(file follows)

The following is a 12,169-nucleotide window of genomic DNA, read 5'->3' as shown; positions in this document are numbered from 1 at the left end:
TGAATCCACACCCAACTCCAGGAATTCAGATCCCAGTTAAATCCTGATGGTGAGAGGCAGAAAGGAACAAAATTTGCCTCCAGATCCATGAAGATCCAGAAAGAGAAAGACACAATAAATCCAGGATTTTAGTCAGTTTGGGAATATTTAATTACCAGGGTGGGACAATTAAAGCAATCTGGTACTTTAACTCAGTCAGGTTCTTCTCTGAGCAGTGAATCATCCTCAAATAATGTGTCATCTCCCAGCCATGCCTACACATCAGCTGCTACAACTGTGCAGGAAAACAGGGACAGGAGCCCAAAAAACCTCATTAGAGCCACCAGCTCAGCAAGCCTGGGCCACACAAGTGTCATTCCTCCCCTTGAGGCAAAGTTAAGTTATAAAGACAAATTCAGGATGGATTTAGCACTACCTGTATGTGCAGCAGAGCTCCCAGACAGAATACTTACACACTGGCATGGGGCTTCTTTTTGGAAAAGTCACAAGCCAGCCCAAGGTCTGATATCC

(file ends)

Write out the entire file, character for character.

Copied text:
The following is a 12,169-nucleotide window of genomic DNA, read 5'->3' as shown; positions in this document are numbered from 1 at the left end:
TGAATCCACACCCAACTCCAGGAATTCAGATCCCAGTTAAATCCTGATGGTGAGAGGCAGAAAGGAACAAAATTTGCCTCCAGATCCATGAAGATCCAGAAAGAGAAAGACACAATAAATCCAGGATTTTAGTCAGTTTGGGAATATTTAATTACCAGGGTGGGACAATTAAAGCAATCTGGTACTTTAACTCAGTCAGGTTCTTCTCTGAGCAGTGAATCATCCTCAAATAATGTGTCATCTCCCAGCCATGCCTACACATCAGCTGCTACAACTGTGCAGGAAAACAGGGACAGGAGCCCAAAAAACCTCATTAGAGCCACCAGCTCAGCAAGCCTGGGCCACACAAGTGTCATTCCTCCCCTTGAGGCAAAGTTAAGTTATAAAGACAAATTCAGGATGGATTTAGCACTACCTGTATGTGCAGCAGAGCTCCCAGACAGAATACTTACACACTGGCATGGGGCTTCTTTTTGGAAAAGTCACAAGCCAGCCCAAGGTCTGATATCC